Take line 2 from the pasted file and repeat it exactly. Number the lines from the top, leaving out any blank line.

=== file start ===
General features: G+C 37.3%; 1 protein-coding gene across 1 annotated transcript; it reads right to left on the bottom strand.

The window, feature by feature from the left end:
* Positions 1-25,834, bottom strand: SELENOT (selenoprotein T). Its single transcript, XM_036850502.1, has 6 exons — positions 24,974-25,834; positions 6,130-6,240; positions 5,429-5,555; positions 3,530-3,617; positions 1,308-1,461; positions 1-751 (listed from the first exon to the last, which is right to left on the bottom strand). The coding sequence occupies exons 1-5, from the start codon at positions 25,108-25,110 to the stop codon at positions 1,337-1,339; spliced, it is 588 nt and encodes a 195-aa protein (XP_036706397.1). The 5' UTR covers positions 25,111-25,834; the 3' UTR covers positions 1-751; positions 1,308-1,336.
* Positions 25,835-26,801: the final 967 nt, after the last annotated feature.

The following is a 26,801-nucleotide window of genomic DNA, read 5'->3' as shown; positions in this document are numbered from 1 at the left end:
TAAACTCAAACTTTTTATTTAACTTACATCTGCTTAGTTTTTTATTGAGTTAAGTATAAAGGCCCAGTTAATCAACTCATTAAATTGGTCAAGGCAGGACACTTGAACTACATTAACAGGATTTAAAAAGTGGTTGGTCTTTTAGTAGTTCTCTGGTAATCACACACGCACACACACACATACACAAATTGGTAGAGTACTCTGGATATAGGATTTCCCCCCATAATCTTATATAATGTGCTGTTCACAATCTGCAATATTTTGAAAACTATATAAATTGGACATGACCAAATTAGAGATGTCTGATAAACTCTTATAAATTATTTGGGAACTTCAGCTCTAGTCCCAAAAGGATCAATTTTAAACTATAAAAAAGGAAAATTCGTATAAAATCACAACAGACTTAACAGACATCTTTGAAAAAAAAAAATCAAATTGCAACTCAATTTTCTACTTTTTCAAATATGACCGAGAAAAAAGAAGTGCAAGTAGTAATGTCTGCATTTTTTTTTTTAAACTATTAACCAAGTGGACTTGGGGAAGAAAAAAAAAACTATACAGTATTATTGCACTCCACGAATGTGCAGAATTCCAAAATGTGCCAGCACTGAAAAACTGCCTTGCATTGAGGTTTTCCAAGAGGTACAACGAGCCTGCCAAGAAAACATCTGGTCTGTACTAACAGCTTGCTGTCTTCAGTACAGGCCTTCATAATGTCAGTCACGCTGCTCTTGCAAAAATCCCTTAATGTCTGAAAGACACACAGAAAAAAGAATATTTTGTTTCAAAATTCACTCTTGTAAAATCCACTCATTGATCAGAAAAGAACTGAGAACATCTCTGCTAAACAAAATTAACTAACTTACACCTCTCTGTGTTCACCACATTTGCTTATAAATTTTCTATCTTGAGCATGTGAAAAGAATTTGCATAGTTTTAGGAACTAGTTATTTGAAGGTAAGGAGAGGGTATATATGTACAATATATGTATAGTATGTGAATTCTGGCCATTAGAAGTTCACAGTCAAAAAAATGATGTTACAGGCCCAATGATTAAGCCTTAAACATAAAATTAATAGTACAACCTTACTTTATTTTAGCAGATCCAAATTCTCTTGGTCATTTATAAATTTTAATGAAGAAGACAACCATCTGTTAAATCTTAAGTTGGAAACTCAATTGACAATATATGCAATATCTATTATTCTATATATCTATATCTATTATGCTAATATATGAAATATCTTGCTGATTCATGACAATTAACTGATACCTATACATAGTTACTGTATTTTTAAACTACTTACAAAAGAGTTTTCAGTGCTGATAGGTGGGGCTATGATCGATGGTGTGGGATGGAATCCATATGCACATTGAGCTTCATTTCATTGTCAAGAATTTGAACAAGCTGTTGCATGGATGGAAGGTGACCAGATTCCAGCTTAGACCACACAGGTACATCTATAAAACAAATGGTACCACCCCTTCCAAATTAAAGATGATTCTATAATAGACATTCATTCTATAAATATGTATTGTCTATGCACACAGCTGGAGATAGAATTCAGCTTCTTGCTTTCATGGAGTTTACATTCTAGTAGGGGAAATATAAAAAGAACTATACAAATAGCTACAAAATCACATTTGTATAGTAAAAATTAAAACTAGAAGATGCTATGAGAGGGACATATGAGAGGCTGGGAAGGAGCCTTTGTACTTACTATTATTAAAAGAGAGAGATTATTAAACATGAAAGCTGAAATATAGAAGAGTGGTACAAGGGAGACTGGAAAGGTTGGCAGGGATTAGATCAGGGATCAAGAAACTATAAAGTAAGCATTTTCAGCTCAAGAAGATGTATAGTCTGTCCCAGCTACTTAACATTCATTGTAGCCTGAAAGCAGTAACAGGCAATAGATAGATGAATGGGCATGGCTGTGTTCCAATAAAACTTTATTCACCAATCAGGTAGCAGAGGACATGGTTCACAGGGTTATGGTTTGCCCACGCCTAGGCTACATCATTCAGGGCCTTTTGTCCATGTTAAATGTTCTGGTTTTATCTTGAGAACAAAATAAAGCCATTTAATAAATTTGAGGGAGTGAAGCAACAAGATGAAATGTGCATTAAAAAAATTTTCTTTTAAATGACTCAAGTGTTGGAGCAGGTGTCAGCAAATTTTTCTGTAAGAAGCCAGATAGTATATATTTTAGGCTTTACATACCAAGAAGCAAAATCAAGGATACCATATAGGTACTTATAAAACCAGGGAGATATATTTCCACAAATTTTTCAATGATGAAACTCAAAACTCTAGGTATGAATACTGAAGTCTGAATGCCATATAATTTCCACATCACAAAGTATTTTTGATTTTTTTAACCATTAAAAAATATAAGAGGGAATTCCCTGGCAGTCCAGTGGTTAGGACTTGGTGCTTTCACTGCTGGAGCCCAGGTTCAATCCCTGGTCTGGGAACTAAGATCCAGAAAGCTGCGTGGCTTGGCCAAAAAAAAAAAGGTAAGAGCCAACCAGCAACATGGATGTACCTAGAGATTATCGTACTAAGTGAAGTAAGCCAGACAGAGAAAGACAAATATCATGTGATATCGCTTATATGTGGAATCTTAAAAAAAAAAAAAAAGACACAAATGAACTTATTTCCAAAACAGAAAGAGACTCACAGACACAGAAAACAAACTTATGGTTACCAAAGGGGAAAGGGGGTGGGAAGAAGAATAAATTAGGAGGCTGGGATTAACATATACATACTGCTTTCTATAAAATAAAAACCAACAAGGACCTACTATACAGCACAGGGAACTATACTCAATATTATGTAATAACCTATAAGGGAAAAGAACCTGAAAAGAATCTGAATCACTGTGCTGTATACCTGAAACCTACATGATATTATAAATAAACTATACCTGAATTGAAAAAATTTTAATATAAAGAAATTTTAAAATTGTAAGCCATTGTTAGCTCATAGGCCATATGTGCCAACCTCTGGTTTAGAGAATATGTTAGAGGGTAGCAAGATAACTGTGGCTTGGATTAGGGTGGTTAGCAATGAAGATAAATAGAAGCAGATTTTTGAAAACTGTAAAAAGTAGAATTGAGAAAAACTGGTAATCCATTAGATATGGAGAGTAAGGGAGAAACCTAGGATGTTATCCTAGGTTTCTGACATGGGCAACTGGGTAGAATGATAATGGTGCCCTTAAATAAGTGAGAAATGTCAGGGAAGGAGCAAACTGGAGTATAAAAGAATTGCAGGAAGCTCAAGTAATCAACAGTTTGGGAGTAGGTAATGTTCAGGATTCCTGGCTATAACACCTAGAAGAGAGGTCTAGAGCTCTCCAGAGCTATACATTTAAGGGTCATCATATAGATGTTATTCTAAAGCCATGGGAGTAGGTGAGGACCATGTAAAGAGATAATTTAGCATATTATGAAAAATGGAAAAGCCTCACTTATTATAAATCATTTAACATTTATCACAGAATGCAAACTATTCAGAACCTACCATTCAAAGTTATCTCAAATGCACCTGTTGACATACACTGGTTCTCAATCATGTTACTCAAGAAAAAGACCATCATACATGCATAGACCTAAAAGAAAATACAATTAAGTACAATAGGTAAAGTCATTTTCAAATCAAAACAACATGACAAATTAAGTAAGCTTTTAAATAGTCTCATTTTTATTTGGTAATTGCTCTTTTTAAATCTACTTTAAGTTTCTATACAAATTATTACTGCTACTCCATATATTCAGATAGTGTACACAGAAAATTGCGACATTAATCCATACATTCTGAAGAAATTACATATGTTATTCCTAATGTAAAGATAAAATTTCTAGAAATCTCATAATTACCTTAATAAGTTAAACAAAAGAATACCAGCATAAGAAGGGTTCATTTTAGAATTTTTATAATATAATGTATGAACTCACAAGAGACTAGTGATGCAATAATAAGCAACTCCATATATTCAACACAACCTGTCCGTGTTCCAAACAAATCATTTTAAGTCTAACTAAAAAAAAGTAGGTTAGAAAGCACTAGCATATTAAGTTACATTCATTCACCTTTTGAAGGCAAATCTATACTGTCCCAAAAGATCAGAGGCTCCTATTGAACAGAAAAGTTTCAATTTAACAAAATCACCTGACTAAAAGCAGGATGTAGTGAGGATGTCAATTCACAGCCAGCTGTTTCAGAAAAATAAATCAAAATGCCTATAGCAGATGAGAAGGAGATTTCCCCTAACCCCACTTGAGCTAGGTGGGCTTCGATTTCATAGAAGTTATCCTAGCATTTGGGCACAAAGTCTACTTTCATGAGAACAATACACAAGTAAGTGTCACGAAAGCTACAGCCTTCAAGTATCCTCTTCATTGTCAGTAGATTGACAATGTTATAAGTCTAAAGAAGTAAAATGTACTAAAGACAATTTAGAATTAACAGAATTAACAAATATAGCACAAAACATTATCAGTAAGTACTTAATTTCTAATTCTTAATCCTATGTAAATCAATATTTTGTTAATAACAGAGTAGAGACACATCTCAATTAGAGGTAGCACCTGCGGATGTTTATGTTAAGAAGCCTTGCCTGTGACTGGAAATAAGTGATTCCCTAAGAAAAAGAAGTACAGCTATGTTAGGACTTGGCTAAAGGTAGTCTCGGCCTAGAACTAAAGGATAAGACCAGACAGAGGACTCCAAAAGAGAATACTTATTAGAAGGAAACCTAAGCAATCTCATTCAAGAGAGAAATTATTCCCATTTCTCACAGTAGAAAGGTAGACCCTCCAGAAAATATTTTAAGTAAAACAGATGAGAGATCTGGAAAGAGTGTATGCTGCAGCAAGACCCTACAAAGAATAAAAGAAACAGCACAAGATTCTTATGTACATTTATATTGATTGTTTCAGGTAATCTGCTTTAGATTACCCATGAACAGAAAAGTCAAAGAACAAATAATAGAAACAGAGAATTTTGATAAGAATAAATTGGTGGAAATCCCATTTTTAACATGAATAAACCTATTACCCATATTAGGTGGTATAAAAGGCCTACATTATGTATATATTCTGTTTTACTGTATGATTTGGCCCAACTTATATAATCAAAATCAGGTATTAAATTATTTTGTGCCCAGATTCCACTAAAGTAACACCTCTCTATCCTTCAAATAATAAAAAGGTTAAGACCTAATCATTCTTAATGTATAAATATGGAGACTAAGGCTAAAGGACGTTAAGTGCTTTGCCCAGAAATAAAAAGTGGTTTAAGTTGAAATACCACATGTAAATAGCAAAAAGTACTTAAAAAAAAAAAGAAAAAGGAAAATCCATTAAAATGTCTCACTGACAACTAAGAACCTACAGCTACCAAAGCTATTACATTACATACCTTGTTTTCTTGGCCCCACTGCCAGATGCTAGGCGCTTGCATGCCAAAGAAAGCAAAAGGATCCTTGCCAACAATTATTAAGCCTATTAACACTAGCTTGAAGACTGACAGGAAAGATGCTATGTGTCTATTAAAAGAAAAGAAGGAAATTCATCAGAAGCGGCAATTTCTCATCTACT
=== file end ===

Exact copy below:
The window, feature by feature from the left end: